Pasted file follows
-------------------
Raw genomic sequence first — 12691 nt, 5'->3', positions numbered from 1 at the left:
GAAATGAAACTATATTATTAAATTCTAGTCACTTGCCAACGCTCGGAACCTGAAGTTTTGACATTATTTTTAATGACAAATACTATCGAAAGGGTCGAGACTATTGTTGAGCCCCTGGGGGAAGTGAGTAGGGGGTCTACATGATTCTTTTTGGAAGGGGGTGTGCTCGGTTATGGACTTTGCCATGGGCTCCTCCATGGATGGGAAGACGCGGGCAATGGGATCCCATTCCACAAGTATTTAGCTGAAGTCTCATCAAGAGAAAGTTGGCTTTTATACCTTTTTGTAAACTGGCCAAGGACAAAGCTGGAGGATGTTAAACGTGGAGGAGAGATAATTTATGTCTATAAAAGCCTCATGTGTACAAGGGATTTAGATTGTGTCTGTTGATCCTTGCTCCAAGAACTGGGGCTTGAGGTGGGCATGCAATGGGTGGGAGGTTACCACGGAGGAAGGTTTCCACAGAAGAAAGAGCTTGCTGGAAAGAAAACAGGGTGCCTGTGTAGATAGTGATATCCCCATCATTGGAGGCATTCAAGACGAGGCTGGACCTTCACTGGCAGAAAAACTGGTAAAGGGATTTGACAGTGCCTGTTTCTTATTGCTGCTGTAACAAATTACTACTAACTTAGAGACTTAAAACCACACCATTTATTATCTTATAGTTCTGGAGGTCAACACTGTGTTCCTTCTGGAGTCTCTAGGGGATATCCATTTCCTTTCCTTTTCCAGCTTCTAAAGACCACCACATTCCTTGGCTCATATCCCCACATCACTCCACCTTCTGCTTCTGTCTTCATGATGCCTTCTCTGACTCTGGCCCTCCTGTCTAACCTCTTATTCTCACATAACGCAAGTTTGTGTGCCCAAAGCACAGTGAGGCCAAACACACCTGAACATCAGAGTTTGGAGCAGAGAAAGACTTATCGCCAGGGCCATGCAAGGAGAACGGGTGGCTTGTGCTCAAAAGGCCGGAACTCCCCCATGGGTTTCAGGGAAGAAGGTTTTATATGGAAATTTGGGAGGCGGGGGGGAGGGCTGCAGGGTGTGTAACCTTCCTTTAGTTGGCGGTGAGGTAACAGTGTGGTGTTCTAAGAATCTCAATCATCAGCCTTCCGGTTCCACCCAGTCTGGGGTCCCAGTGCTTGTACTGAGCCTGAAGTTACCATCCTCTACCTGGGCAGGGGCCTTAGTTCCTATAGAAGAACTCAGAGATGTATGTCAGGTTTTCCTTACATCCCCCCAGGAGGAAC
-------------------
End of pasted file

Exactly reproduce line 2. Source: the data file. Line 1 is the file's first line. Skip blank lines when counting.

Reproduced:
GAAATGAAACTATATTATTAAATTCTAGTCACTTGCCAACGCTCGGAACCTGAAGTTTTGACATTATTTTTAATGACAAATACTATCGAAAGGGTCGAGACTATTGTTGAGCCCCTGGGGGAAGTGAGTAGGGGGTCTACATGATTCTTTTTGGAAGGGGGTGTGCTCGGTTATGGACTTTGCCATGGGCTCCTCCATGGATGGGAAGACGCGGGCAATGGGATCCCATTCCACAAGTATTTAGCTGAAGTCTCATCAAGAGAAAGTTGGCTTTTATACCTTTTTGTAAACTGGCCAAGGACAAAGCTGGAGGATGTTAAACGTGGAGGAGAGATAATTTATGTCTATAAAAGCCTCATGTGTACAAGGGATTTAGATTGTGTCTGTTGATCCTTGCTCCAAGAACTGGGGCTTGAGGTGGGCATGCAATGGGTGGGAGGTTACCACGGAGGAAGGTTTCCACAGAAGAAAGAGCTTGCTGGAAAGAAAACAGGGTGCCTGTGTAGATAGTGATATCCCCATCATTGGAGGCATTCAAGACGAGGCTGGACCTTCACTGGCAGAAAAACTGGTAAAGGGATTTGACAGTGCCTGTTTCTTATTGCTGCTGTAACAAATTACTACTAACTTAGAGACTTAAAACCACACCATTTATTATCTTATAGTTCTGGAGGTCAACACTGTGTTCCTTCTGGAGTCTCTAGGGGATATCCATTTCCTTTCCTTTTCCAGCTTCTAAAGACCACCACATTCCTTGGCTCATATCCCCACATCACTCCACCTTCTGCTTCTGTCTTCATGATGCCTTCTCTGACTCTGGCCCTCCTGTCTAACCTCTTATTCTCACATAACGCAAGTTTGTGTGCCCAAAGCACAGTGAGGCCAAACACACCTGAACATCAGAGTTTGGAGCAGAGAAAGACTTATCGCCAGGGCCATGCAAGGAGAACGGGTGGCTTGTGCTCAAAAGGCCGGAACTCCCCCATGGGTTTCAGGGAAGAAGGTTTTATATGGAAATTTGGGAGGCGGGGGGGAGGGCTGCAGGGTGTGTAACCTTCCTTTAGTTGGCGGTGAGGTAACAGTGTGGTGTTCTAAGAATCTCAATCATCAGCCTTCCGGTTCCACCCAGTCTGGGGTCCCAGTGCTTGTACTGAGCCTGAAGTTACCATCCTCTACCTGGGCAGGGGCCTTAGTTCCTATAGAAGAACTCAGAGATGTATGTCAGGTTTTCCTTACATCCCCCCAGGAGGAAC